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Morning Coffee: JPMorgan said to be investigating workload of man who fell yesterday. Retirement age at Goldman Sachs

JPMorgan strategy

What's coming next at J.P. Morgan

JPMorgan staff were informed yesterday that the tragic colleague who fell from the roof of the bank’s building in Canary Wharf in the morning was 39 year-old Gabriel Magee, a US-born vice president in rates technology who had worked at the bank for ten years after graduating from the University of New Mexico. He worked at Intel before moving to Wall Street.

The Daily Mail reported that that Magee’s girlfriend reported him missing to the police on Monday night, making it possible that he spent that night at work. The paper claimed that senior colleagues of Magee’s have been investigating his recent workload to establish whether something had gone wrong. This was not confirmed by JPMorgan. The bank said yesterday that it was deeply saddened and that its thoughts were with Magee’s family and friends. Joshua Konstadt, a VP in technology at JPMorgan in New York told the Independent that Magee’s death was a mystery and that he was a,” a very good friend. A very smart guy, with a great sense of humour.”

Separately, Kevin Shea, a rates salesman at Goldman Sachs is getting out of the industry while the going is good. Shea, aged 48, is retiring. Bloomberg reports that he spent 27 years working for Goldman in both New York and London and was named a managing director in 2010. The reason for Shea’s exit is unclear, but rates businesses have been having a difficult time over the past year, and recovery is not expected in 2014. Shea may have decided he was unlikely to progress much further at Goldman, which is due to make its next round of partners in 2015 and seems unlikely to promote from the struggling rates business. Alternatively, Shea may simply have decided that 27 years at his desk was long enough.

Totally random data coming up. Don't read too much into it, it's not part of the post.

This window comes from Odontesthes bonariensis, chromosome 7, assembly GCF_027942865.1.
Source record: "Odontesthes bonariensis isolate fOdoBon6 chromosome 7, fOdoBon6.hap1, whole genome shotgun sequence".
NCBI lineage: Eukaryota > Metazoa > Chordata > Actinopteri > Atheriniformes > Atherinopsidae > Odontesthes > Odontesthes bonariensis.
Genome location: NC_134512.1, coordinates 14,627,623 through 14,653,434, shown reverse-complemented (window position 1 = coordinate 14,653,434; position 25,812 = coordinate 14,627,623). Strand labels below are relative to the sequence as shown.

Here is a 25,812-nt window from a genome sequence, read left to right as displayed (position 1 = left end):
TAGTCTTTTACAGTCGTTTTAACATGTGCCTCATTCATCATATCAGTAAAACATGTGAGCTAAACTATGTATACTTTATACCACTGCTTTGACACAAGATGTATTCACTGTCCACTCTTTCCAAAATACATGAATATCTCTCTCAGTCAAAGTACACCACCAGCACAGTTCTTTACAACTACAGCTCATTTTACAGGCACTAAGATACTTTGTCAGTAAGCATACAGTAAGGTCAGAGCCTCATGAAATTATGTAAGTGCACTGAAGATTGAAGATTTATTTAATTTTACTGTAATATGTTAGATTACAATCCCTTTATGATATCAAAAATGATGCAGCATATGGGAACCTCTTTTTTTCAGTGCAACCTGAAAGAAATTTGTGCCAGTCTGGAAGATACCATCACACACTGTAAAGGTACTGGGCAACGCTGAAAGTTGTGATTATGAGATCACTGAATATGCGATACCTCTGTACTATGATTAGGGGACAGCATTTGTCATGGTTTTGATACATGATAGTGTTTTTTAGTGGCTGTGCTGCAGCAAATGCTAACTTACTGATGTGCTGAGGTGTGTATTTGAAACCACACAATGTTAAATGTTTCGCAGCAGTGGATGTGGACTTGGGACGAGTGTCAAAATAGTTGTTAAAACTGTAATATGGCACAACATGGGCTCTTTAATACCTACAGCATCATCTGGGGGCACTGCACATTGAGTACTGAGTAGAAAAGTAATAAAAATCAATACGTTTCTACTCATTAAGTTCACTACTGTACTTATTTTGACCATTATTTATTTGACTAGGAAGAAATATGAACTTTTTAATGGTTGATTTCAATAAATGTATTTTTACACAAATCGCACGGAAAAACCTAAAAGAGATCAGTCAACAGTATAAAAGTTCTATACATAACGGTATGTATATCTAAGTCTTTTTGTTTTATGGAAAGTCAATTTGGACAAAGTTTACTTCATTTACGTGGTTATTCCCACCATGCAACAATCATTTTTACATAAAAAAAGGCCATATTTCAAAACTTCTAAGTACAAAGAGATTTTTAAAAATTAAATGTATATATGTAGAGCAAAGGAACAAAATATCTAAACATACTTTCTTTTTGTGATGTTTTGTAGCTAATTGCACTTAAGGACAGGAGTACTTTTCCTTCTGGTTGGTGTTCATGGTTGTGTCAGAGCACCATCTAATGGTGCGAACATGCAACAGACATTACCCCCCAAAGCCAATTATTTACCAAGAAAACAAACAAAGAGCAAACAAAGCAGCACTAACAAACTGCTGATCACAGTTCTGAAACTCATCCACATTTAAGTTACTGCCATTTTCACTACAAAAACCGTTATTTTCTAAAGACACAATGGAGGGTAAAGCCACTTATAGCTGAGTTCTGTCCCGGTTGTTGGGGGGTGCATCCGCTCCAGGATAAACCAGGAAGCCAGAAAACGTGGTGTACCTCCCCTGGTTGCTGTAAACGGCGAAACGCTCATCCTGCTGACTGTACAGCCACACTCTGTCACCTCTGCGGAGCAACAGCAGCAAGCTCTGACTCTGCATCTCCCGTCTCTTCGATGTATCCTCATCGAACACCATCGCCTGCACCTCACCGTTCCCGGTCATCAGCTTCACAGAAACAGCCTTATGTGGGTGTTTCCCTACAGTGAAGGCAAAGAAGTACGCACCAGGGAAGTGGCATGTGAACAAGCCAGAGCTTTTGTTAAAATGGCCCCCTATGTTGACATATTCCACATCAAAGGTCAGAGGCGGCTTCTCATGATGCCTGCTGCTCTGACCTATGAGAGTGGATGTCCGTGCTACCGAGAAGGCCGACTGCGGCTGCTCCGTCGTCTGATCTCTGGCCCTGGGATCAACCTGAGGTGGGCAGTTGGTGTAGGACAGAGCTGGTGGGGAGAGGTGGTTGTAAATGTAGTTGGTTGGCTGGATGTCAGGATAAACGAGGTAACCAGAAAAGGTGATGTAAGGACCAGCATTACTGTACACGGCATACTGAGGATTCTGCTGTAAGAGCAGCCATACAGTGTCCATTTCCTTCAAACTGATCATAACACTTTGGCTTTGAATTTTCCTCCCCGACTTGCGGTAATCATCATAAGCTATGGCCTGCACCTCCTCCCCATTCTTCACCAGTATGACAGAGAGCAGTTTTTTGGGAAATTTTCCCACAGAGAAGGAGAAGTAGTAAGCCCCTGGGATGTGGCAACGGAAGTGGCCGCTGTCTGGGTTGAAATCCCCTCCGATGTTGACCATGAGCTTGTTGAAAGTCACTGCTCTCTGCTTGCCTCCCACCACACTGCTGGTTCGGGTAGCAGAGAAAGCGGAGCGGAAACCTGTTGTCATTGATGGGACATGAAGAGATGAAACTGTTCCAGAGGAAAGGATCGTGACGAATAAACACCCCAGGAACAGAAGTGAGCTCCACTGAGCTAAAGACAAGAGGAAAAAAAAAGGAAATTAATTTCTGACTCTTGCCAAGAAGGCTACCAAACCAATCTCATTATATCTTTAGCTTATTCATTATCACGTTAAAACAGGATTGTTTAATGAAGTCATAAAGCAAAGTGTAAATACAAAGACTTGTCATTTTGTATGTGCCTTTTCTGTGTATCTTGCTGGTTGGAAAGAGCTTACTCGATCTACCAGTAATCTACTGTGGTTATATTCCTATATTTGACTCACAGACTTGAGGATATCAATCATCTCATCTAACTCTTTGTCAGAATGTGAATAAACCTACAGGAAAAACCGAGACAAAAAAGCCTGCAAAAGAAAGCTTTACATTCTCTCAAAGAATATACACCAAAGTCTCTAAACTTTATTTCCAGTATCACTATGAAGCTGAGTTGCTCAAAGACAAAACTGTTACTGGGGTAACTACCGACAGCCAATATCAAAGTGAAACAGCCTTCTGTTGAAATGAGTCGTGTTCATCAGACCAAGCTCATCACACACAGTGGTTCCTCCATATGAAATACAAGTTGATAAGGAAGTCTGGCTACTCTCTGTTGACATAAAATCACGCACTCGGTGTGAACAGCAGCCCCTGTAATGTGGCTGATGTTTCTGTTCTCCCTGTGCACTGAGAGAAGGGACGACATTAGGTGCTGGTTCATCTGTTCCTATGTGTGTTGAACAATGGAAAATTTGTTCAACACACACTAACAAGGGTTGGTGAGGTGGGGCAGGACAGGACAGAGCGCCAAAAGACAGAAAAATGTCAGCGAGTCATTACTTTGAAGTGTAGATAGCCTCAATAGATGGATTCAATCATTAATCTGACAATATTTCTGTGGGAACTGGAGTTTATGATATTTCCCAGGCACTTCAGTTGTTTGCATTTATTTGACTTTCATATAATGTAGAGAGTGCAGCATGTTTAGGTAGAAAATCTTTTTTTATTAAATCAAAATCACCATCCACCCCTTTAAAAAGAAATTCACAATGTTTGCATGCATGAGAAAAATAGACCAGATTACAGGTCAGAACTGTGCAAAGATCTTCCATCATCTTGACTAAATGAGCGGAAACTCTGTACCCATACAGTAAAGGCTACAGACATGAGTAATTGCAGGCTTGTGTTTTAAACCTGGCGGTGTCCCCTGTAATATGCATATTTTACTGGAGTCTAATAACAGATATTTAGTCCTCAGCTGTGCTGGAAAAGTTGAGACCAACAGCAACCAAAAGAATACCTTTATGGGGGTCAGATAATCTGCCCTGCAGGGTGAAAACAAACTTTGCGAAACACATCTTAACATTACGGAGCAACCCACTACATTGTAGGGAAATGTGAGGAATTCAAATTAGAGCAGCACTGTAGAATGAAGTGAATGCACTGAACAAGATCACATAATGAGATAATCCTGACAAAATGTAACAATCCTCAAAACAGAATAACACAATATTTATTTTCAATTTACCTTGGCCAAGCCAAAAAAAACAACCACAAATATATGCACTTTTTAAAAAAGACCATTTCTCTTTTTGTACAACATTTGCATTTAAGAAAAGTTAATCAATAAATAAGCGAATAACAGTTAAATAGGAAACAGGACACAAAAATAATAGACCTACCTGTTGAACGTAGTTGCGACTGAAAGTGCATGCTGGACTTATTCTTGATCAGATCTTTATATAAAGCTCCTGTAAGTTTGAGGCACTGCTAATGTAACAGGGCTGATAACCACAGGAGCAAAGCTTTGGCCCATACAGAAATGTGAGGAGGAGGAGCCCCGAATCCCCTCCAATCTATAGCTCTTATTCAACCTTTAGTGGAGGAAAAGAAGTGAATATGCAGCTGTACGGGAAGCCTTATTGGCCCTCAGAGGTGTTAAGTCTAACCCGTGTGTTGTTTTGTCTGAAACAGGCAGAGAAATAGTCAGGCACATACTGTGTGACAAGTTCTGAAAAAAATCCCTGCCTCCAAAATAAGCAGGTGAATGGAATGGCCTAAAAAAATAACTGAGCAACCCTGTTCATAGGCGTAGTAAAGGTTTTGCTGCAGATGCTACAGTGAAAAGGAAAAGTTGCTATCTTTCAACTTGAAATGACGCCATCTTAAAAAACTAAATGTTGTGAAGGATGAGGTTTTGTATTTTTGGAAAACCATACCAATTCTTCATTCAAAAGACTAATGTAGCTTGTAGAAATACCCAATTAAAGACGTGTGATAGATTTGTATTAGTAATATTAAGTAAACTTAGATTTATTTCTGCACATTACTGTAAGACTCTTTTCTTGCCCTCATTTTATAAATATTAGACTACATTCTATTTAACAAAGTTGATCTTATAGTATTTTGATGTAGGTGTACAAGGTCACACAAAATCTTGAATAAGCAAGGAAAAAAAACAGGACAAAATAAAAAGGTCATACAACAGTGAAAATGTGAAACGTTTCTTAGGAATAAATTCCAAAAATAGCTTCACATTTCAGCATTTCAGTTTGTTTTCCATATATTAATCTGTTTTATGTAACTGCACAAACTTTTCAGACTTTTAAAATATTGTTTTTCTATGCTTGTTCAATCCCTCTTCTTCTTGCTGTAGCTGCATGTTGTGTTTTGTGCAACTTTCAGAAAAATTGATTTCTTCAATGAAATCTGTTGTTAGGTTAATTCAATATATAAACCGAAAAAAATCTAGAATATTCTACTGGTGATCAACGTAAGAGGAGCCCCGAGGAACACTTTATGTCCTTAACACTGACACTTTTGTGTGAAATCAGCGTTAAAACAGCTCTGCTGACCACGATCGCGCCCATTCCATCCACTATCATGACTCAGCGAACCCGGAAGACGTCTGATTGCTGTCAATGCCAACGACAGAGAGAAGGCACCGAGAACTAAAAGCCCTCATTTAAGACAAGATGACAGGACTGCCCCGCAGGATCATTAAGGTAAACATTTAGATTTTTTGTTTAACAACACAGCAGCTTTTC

Meanwhile:

Bankers at US firms think they will receive higher bonuses than before. (Bloomberg) 

Ex-JC Flowers & Co Partner joins Bob Diamond’s new firm, saying the chance to work with Diamond was, “too compelling to pass up.” (NYTimes) 

Paul Flowers did very well on the psychometric test part of his Coop Bank interview. He also had a very good understanding of the bank’s complicated politics. (Telegraph) 

Rick Bartlett, Citi’s former head of America’s IPOs has died of lung disease aged 46. (Bloomberg) 

Ex-Deutsche Bank risk manager, 58 year old Bill Broeksmit, found hanged at his house in Kensington nearly one year after he retired. (Evening Standard) 

If you didn’t go to a target school getting into Wall Street is like breaking into a house. The front door is locked so you have to try every window and door until you can break in. (Turney Duff)

Ms. Newland’s book rebukes elite schools for allowing Wall Street recruiters to prey on naive students. (DealBook)

Deutsche Bank has got a new preferred definition of profits:  preferred definition of profits: income before income taxes adjusted for credit valuation adjustment, debt valuation adjustment, funding valuation adjustment, costs to achieve, litigation and other items (or IBITAFCVADVAFVACtALOI for short). (Financial News)

Private equity professional’s extravagant new basement extension. (Evening Standard) 

 

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